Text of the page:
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Men slower than they think


Male long distance runners overestimate their own abilities – they’re not as fast as they think they are. Mitesh Kataria, Associate Professor of Economics at the School of Business, Economics and Law, University of Gothenburg (and himself a recreational runner) has investigated long distance races and has identified clear differences between women and men.

Earlier research has already shown that people tend to overestimate their abilities, and that men do so to a larger extent than their female counterparts. What makes this study unique is the wealth of feedback that is readily available for the subjects.

"A long distance runner trains regularly and often keeps close track of his or her running times. This means that they should have reasonably accurate expectations before a race. But my study demonstrates that this is not the case. Runners overestimate their own abilities, and male runners are generally more optimistic about their times than their female counterparts," says Mitesh Kataria.

For this study, Mitesh Kataria assembled information from ten long distance races (involving distances of at least 21.1 km), including the Gothenburg Half Marathon and the Stockholm Marathon. Prior to the race, runners were asked to record their anticipated race times, which were then compared to their actual times. The results are clear: Overall, in every race, male runners recorded faster expected race times than they actually achieved.

According to Mitesh Kataria, one should not jump to conclusions in applying these findings to other areas. However, since overestimating one's abilities can be seen as a character trait, the results may indicate a relatively constant behavioural pattern.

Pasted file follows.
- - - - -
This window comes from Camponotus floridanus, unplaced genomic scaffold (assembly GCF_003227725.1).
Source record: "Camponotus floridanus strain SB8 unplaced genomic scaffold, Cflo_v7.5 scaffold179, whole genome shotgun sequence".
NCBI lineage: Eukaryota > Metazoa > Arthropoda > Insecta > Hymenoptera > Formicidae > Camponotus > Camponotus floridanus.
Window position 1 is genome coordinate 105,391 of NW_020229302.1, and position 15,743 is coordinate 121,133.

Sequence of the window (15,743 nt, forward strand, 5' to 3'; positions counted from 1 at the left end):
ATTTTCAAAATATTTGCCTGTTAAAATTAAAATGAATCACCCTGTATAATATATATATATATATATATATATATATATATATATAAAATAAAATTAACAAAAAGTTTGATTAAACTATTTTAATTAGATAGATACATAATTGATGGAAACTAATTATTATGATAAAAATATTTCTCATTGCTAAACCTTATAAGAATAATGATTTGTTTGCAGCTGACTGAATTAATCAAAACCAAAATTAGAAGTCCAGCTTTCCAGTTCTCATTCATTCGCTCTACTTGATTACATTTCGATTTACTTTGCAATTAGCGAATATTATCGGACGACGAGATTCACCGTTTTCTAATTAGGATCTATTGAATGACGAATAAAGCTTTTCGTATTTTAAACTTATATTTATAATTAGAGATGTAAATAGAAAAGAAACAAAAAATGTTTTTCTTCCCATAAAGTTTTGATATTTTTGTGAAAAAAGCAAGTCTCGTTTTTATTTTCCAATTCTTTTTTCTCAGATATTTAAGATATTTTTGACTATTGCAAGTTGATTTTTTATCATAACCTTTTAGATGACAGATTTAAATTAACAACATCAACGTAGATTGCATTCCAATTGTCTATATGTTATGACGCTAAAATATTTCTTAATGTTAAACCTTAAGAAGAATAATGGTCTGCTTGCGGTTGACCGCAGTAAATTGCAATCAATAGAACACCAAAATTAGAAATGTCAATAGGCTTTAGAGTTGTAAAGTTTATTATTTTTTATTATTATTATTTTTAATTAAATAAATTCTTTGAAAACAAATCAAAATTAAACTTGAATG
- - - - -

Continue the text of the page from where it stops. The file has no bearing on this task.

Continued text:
"The phenomenon of men tending to overestimate their abilities may also apply off the race course - in the labour market, for example. It would be interesting to investigate whether the male tendency to overestimate himself may in part explain the wage gap between men and women."

One of the study’s conclusions is that as humans, our performance levels are not as high as we claim them to be.

"For example, if one wishes to evaluate the productivity of one's employees, it would be best to have them take a test in which they can demonstrate their abilities. Let them ‘walk the walk’ rather than merely ‘talking the talk.’ Because if we only listen to what they say about themselves, we risk favouring male employees", elaborates Mitesh Kataria.

The study is based on polling from approximately 5,000 runners. The runners entered their expected race times on campaign websites, arranged by a train operator and runner’s organisation, a few days prior to their respective races. The runners who most accurately estimated their race times had the chance to win travel vouchers.

"How long do you think it will take? Field Evidence on Gender Differences in Time Optimism" by behavioural economist Mitesh Kataria has been published as a Working Paper at the Department of Economics, School of Business, Economics and Law at the University of Gothenburg.